Ryan Coogler’s debut feature is a raw, powerful character study that left me feeling angry — which is entirely the idea.
In a unique case of art-imitating-life-imitating-art, Fruitvale Station embarked on its festival run in the wake of the Trayvon Martin shooting and subsequent Zimmerman trial, while the country was already deep in “discussions” (if you want to be diplomatic; “vile, backwards flame-throwing” if you don’t) about the issues at the heart of the film. While other Americans have also served as symbols for racism, injustice, and police brutality, none embodied all three in recent years quite like Oscar Grant, who, while unarmed, was shot in the back by a white Oakland BART officer and later died in the hospital.
Coogler attempts to serve honor to Grant’s memory by recreating his final 24 hours, and far from whitewashing the seedier elements of his life, we see a young man — a young father — who has made mistakes and is trying to do good. He has gotten fired from his job for chronic lateness, but he is kind and helpful to a customer (a cute white girl, naturally), even on his “day off.” He goes out of his way to throw his mom a great birthday party. He’s supposed to be selling weed for a gang (having done prison time already), but he dumps the bag into the ocean instead. He — and here’s the kicker — sees a dog get run over in the street, and cradles it in his arms until it dies. Did all of these things really happen to Grant in a 24-hour period? I doubt it. But does it matter? I doubt that too.
It’s that last moment, certainly invented for the film, that leans the hardest toward hagiography. In the wake of Grant’s death, many details about his life became public — his criminal history, his work habits, having a child out of wedlock, etc. — partially to polarize the issue even further, to somehow make it acceptable that he was killed by police for no reason; because Coogler wants us to feel the full weight of his loss, he gives extraordinary dimension to Grant as a human being. He’s a loving father, and though he has apparently cheated on his girlfriend Sophina (and lied to her about getting fired), he’s trying to turn his life around and do right by her. Essentially, we’re meant to understand that he’s a good man, which will make what ultimately happens to him feel even worse. It’d simply be Screenwriting 101 if it wasn’t, according to those Grant left behind, true. He’s not an easily-categorized “saint” or “sinner” — he’s a flawed but regular person.
None of this would work, of course, without the film’s central performance, and Coogler gets a transcendent one from Michael B. Jordan. Jordan is poised to break out in a big way (he’s got Fantastic Four on deck, though I’ll always know him as Vince from Friday Night Lights), and he’s got an easy charisma here, and an honesty that is all the more impressive considering the role’s degree of difficulty. There’s a dreadfully thin line between respect and mawkishness, realism and manipulation, and Jordan glides effortlessly along it. He has help from the rest of the cast, largely made up of unknowns (including Melonie Diaz, who is terrific as Sophina) improvising their dialogue, and the great Octavia Spencer as Grant’s mother, whose breakdown at the end of the film is agonizing to witness.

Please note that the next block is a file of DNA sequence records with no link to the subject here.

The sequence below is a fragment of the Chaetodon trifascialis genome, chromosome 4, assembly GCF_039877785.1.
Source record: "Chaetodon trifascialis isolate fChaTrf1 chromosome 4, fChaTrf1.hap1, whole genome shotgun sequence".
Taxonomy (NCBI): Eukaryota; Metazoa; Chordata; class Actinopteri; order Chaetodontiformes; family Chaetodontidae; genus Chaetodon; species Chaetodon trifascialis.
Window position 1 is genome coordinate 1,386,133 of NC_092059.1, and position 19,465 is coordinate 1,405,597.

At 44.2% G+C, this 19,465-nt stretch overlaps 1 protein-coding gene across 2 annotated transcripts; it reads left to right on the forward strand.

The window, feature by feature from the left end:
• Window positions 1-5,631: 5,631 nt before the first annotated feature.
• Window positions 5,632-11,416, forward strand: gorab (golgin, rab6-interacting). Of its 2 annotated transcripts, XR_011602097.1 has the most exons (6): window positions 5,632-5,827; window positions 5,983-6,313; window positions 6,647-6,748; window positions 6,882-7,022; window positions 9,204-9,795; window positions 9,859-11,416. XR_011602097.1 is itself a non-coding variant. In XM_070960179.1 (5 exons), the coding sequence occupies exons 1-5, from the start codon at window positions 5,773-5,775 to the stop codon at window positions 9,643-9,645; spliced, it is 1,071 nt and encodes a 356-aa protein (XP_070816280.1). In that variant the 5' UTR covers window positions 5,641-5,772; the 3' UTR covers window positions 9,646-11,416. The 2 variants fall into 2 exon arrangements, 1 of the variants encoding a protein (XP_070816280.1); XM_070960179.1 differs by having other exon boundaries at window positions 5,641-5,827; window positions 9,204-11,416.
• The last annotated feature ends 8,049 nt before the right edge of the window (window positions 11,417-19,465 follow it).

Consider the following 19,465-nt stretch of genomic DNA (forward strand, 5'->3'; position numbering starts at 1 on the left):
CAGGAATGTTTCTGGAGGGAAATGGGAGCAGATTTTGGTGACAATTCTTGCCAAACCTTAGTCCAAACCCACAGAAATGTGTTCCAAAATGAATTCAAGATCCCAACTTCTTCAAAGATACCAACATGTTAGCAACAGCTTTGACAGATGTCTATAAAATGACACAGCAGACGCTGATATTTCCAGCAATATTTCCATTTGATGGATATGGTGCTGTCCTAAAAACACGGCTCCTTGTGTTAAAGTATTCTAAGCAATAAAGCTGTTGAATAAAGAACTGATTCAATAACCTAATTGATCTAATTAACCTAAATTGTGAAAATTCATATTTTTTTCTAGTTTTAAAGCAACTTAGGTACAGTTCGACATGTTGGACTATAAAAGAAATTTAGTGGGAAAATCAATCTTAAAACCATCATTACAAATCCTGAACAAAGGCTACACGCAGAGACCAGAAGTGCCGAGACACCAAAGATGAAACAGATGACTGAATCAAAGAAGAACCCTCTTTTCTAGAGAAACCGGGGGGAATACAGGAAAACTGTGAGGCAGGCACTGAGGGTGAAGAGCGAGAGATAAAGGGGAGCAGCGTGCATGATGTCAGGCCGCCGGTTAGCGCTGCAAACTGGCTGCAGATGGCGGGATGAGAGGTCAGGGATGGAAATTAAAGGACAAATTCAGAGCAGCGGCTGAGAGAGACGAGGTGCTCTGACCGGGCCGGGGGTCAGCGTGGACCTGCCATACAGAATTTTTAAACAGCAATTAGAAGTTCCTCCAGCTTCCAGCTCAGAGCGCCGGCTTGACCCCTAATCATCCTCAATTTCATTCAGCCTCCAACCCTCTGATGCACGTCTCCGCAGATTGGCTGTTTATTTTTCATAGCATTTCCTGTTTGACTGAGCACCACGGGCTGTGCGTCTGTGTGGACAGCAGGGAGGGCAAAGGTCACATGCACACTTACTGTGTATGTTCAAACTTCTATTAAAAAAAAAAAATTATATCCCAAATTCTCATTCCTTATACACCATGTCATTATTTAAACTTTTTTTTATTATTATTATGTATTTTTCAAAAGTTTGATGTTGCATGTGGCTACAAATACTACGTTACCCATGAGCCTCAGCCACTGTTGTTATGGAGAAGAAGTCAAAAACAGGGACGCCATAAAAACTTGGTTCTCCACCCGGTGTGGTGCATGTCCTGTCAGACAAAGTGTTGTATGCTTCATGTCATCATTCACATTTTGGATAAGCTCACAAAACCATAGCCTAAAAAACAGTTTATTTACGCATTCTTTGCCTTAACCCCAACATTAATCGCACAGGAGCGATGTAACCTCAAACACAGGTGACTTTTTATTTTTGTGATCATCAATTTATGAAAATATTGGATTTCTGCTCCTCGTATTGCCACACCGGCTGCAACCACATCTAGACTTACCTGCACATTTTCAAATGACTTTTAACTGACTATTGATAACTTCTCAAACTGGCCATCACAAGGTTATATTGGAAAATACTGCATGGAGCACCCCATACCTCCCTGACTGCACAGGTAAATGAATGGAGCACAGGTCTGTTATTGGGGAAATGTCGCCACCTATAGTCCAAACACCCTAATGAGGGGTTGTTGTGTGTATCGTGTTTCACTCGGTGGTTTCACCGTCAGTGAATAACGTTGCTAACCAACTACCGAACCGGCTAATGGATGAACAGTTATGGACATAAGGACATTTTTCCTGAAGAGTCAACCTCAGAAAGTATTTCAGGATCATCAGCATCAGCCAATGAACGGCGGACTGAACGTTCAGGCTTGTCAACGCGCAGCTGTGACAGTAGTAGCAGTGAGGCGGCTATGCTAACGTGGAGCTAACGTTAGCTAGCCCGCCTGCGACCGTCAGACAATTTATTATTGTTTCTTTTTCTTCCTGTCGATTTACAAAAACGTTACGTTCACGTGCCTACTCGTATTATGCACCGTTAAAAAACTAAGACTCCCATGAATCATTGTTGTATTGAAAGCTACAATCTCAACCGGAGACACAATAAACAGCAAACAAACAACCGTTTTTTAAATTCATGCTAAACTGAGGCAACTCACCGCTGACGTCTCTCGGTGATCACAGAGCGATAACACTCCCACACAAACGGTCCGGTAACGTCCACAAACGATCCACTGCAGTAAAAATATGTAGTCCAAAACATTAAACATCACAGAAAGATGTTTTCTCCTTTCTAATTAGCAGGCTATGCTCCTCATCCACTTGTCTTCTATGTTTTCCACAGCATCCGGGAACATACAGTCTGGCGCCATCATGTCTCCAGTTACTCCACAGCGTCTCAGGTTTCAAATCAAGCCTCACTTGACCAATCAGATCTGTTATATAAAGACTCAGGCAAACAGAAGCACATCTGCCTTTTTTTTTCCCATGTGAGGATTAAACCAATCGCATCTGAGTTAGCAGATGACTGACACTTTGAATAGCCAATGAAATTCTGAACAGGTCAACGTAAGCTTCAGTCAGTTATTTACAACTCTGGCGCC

A palpable sense of dread was slowly coiling in the pit of my stomach from the opening frames, and by the time we reached that climactic encounter on the BART train — where Grant gets in a fight with a fellow ex-con, is detained by police, and somehow shot — it was almost unbearable. It’s a chaotic sequence, and even with all of the people recording the actual incident on their phones, we still don’t really know how it happened, but we know one thing for sure: it should not have happened. Much of what the film depicts is based on those witness accounts, and from talking to Oscar’s friends and family, but a fair amount is purely conjecture; while the film presents a plausible version of these events, there is still a great deal of uncertainty — though, given the senselessness of the crime, maybe we won’t ever understand it. Was Grant intentionally belligerent to the police? Did the officer — as he dubiously claimed — just “mistake his gun for his taser?” How much of it was motivated by race? It’s impossible to say. But no matter the explanation, a young man is dead, another little girl is left without a father, and there’s no justifiable excuse for that.
Fruitvale Station is not flawless, but it is excellent. The handheld camerawork and minimalistic score lend themselves to the verisimilitude, even if the screenplay — in a scant 85 minutes — goes a bit too heavy on the symbolism and a bit too undercooked on the details of Grant’s life. But by limiting the film’s scope to one man’s final day on Earth (save one flashback scene that the film essentially hinges on), Coogler also allows viewers to project onto Grant their own frustrations and see themselves in his place — he could have been anyone you know, the film says. Which is more or less true, given a few shades of skin pigment. I give the film credit for leaving the racial elements as subtext — the audience doesn’t need any prompting in that area. It pushes our hot buttons, but doesn’t pound on them. It doesn’t have to. And, more than anything else, it leaves you looking at your world differently, and desiring to take it upon yourself to make things better. Coogler, in his way, has done that, telling a story that needed to be told. Now it’s up to me, and to you.